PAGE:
How often do we say, ‘I’m starving.” A figure of speech yes, but to many, a reality. After spending extensive time in Africa and Haiti over the years and witnessing first hand what real starvation is, I became embarrassed that I often forget and used those words, ‘I’m starving.’ But the truth is that word doesn’t belong in my vocabulary for personal use, and most likely not in anyone elses who is reading this. That day, I had a few groceries with me as I headed home — only uncooked items — rice, beans, and a bag of pretzels that I was munching on to appease my gurgling stomach.
I apologized to the lady for only being able to offer her an opened bag of pretzels. She took them with such joy. Our eyes met, sister-to-sister, woman-to-woman, human-being-to-human-being. Everyone on the train was watching. She smiled and announced as she began eating, “Now I just need enough to buy a cup of coffee to go with my pretzels.” People looked at her, listened, and then returned to their own business. Not one offer for any change was made.
In that moment, I was again reminded of how fragile it all is. Today we have, tomorrow, perhaps not. I vowed to treat all beggars with respect until knowing what their story really is. Perhaps their lives once reflected ours, perhaps they fell from an even higher place than we know today.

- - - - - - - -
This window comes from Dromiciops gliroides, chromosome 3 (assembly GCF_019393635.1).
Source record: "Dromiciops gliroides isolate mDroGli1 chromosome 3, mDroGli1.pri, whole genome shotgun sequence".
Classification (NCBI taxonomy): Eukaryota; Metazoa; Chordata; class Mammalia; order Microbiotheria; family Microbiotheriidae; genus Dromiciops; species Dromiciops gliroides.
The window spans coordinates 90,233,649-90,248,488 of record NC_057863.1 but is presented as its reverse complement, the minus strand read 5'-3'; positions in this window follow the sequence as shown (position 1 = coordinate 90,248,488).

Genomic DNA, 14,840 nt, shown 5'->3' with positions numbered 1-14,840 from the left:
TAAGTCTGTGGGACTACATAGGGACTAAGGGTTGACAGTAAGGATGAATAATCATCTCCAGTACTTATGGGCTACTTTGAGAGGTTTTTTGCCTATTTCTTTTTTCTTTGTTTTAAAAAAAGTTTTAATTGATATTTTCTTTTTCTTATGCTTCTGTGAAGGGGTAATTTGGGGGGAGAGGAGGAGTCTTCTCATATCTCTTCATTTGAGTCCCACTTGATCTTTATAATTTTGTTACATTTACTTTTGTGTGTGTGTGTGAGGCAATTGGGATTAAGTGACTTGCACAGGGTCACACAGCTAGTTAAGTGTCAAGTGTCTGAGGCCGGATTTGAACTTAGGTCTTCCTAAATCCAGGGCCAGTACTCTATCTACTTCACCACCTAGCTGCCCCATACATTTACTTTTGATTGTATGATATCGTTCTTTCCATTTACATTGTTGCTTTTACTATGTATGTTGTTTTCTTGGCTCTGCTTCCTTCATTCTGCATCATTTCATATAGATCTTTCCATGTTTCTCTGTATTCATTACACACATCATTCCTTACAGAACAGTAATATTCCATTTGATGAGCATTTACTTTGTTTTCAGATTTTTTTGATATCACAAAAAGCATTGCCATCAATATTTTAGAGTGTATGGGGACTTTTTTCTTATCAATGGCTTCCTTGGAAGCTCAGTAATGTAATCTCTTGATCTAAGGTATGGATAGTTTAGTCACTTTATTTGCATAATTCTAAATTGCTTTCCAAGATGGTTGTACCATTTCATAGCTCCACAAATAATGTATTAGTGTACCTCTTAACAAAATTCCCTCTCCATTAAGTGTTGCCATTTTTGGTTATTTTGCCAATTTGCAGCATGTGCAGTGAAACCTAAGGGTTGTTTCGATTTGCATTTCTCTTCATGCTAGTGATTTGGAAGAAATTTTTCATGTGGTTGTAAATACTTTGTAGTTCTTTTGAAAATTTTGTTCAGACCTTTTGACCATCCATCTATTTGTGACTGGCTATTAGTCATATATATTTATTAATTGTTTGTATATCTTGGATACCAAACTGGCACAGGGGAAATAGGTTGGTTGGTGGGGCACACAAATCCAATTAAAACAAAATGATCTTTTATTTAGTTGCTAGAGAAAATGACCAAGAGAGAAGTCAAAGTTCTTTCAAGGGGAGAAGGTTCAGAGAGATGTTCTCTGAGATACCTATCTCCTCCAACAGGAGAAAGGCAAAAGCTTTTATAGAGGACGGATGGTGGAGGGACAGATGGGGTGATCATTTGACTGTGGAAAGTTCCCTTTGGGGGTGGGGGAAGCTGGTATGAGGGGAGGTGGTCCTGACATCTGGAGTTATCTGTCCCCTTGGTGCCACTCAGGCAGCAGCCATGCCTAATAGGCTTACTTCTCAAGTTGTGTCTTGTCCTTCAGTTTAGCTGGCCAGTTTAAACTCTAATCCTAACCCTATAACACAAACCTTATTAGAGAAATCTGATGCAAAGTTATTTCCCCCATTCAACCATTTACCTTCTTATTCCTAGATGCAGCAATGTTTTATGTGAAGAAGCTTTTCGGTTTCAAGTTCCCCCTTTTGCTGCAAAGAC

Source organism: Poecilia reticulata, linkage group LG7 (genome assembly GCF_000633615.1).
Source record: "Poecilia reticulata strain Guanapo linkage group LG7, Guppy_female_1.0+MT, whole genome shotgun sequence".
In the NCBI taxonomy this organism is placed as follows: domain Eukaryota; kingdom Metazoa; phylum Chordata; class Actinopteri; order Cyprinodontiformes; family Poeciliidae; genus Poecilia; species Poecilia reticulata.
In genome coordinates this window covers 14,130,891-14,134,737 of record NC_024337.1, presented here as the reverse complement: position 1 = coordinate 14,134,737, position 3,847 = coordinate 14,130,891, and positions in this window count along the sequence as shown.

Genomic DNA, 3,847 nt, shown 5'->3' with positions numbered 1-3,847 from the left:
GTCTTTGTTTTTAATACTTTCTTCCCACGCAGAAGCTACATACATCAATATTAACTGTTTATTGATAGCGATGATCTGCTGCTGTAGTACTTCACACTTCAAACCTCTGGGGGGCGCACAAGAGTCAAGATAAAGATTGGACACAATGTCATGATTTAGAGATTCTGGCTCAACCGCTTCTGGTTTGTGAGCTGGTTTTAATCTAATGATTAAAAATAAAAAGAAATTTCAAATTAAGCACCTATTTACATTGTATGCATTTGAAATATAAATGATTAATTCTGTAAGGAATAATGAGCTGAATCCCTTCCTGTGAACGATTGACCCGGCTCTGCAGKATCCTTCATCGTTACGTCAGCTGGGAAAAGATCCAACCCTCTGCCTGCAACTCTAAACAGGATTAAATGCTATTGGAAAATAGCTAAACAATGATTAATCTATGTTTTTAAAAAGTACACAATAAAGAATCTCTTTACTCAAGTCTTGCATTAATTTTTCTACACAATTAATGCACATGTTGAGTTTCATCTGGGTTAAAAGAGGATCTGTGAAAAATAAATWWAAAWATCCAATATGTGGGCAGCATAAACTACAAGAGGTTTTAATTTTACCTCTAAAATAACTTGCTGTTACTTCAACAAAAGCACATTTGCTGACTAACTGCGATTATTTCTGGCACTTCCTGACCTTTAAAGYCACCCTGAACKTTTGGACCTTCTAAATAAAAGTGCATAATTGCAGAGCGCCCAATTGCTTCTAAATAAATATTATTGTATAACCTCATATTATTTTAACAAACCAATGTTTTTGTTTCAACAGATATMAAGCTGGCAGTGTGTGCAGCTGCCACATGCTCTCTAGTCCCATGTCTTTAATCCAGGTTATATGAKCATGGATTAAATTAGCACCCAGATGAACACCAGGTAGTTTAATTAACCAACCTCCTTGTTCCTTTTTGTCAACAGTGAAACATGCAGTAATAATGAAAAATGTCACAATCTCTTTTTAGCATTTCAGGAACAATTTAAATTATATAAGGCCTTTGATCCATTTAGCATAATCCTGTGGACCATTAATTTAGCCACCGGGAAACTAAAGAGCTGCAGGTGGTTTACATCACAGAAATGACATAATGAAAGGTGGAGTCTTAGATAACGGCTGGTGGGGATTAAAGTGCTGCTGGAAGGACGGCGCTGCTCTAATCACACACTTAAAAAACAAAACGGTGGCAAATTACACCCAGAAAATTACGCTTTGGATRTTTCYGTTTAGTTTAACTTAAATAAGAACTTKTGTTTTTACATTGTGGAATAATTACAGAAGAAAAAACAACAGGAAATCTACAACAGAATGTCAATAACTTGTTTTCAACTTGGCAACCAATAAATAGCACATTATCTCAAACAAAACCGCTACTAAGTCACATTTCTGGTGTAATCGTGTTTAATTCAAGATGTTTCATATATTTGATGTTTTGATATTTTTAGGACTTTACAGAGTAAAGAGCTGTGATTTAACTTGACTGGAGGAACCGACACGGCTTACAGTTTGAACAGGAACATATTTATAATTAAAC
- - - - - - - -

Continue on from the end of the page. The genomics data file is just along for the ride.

While I try hard to stay in that mindset, it’s challenging because you never know what’s for real, and it just takes one to throw a wrench into the pot. The other day a beggar came into the subway car where I was minding my business, trying to chill. He started with his story and as he was done talking, walking the car to see who would give money, I was right on the fence, not sure he was a legit beggar. Even just writing that statement seems wrong, but unfortunately, it’s true. Low and behold, that gut instinct never lies. He sat down across from me and pulled out not one, but two brand new iPhones, from which he started blasting his music. Everyone in the car watched and basically say there shaking their heads in disbelief.
Holding onto compassion and human kindness is critical and needs to be cherished. But sometimes we’ve just gotta turn our back. I don’t know about you, but even with the con artists it’s still hard for me to do.